Note: This is my first letter of Advent 2019, but part 9 of me and my brother’s Advent Letters project. For an explanation of the project and to get caught up on past letters, click here.
My Dearest Mellema Cousins,
Greetings from the North Pole! And special greetings to the newest Mellema cousins: welcome, Henry and Holland! Of course, you both are two years behind in this story. But I trust your older cousins will dutifully explain the previous years’ events to you.
Things are going well up here. Mostly. My only real concern is that Avvu has been appointed Assistant to the Mail Room Director. I had hoped this only meant Avvu got a shiny brass badge. But to my dismay, I discovered he is also in charge of the food in the workshop cafeteria. If I have to choke down one more helping of lutefisk, I might just wander into Faerie and never return.
That reminds me—when we last left your father and uncles, they had just wandered into Faerie…
The instant the Faerie air filled his lungs, Matt felt different. But when he tried explaining how, the words all fizzled.
The best he could manage was that this world was more real. More there. The leaves were a greener green than anything on earth. The skies were a bluer blue, and always had a rainbow on the horizon.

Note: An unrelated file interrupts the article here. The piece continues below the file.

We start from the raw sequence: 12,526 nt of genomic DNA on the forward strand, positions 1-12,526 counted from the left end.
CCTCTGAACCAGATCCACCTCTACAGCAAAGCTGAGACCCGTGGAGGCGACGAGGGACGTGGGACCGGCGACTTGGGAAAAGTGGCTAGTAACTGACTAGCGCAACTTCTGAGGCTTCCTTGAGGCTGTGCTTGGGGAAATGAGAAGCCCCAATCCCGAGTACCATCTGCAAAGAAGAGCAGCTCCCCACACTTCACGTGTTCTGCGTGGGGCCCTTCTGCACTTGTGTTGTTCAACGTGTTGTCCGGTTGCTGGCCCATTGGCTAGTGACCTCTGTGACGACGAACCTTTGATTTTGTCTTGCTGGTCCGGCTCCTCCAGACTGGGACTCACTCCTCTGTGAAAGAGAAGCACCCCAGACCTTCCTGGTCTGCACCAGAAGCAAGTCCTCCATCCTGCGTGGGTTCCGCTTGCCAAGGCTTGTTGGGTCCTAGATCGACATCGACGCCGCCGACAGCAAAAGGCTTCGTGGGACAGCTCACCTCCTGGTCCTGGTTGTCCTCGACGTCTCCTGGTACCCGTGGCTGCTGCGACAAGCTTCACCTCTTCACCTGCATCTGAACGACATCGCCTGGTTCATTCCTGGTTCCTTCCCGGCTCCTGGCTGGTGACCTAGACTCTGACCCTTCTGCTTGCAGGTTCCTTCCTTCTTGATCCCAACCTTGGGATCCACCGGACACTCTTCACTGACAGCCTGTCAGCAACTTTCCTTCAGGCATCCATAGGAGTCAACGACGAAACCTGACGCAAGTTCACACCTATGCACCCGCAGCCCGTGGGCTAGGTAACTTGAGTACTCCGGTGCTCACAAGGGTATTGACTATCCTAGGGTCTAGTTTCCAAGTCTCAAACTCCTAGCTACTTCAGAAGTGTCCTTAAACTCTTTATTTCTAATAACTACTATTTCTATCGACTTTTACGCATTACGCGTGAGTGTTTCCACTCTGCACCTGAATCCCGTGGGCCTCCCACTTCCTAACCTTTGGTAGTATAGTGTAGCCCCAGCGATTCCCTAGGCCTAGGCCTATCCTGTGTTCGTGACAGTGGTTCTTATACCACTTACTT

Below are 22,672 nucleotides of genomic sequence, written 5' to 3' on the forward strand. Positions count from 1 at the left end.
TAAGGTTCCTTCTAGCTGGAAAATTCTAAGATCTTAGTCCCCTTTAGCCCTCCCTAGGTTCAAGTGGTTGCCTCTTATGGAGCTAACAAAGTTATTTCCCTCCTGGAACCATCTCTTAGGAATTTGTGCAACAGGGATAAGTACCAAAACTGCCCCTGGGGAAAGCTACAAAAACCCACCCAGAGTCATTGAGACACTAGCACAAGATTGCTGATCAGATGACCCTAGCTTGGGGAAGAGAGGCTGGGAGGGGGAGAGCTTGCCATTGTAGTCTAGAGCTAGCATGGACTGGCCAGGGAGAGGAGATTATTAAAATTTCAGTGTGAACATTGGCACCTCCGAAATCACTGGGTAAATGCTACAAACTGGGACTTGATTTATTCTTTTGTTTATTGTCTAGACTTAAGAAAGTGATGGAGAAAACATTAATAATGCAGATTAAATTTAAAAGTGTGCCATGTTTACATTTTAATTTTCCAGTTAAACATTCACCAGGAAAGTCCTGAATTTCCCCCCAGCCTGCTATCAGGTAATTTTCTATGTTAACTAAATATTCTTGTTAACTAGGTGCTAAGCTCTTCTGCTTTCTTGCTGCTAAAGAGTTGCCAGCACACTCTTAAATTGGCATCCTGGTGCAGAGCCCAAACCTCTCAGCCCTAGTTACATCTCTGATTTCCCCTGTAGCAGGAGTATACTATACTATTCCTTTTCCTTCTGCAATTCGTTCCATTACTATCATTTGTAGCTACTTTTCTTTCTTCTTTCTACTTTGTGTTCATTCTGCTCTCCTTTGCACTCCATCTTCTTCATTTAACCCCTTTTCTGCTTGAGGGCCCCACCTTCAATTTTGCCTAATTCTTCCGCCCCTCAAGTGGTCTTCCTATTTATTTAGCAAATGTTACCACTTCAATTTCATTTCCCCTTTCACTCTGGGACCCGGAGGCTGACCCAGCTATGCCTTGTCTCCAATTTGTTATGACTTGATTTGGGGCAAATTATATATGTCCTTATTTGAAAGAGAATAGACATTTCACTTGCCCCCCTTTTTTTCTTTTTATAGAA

Faerie was also more alive than the human world. Flowers grew the size of cars, and trees soared so high Matt couldn’t see their tops. Birds and squirrels scampered along the branches. Stags and hares leaped from hilltop to hilltop. Faires of every color danced and fluttered. Even the distant mountains pulsed with a deep vitality.
The boys wandered idly in silence. It was as if their senses were too full to say anything.
“We should start looking for the Heart of the North,” Jer said at last.
Matt and Brian agreed, shaking their heads back into attention.
“How do we know where to go?” Matt asked. “Erno never gave us directions, and Kanute should have given us his–”
Brian dove into Santa’s bag, and came out with a roll of parchment. When he unrolled it, a drawing of an arrow inked itself onto the page. No matter which direction Brian turned the parchment, the arrow always pointed in the same direction.
“It’s pointing toward the Heart of the North. Magic!” Brian declared, charging off in the arrow’s direction.
Matt and Jer shrugged and trailed after. They followed the arrow throughout the day. As the sun passed through the sky, Matt felt odder and odder for one reason: he wasn’t afraid.
Oddly enough, this lack of fear began to worry him. He was wandering through a strange world on a dangerous mission–why wasn’t he terrified? He remembered old stories of people wandering into the Otherworld. They lost all memory of their past lives, staying trapped in the Otherworld in enchanted apathy. Was that happening to him?
Then a creek burbled. Wind swept through the tree blossoms. He took another breath of Faerie air and forgot his worries.
They kept walking until the sun dropped behind the mountains, and the sky turned a fiery orange and pink.
“We should stop for the night,” Jer said. “I guess this is as good a camping spot as any.”
“What are we supposed to do, sleep on the ground?” Matt asked.
In answer, Brian rummaged some more through Santa’s bag. “Right here!” he said. Brian dumped three sleeping bags, matches, mince pies, and hot cocoa mix.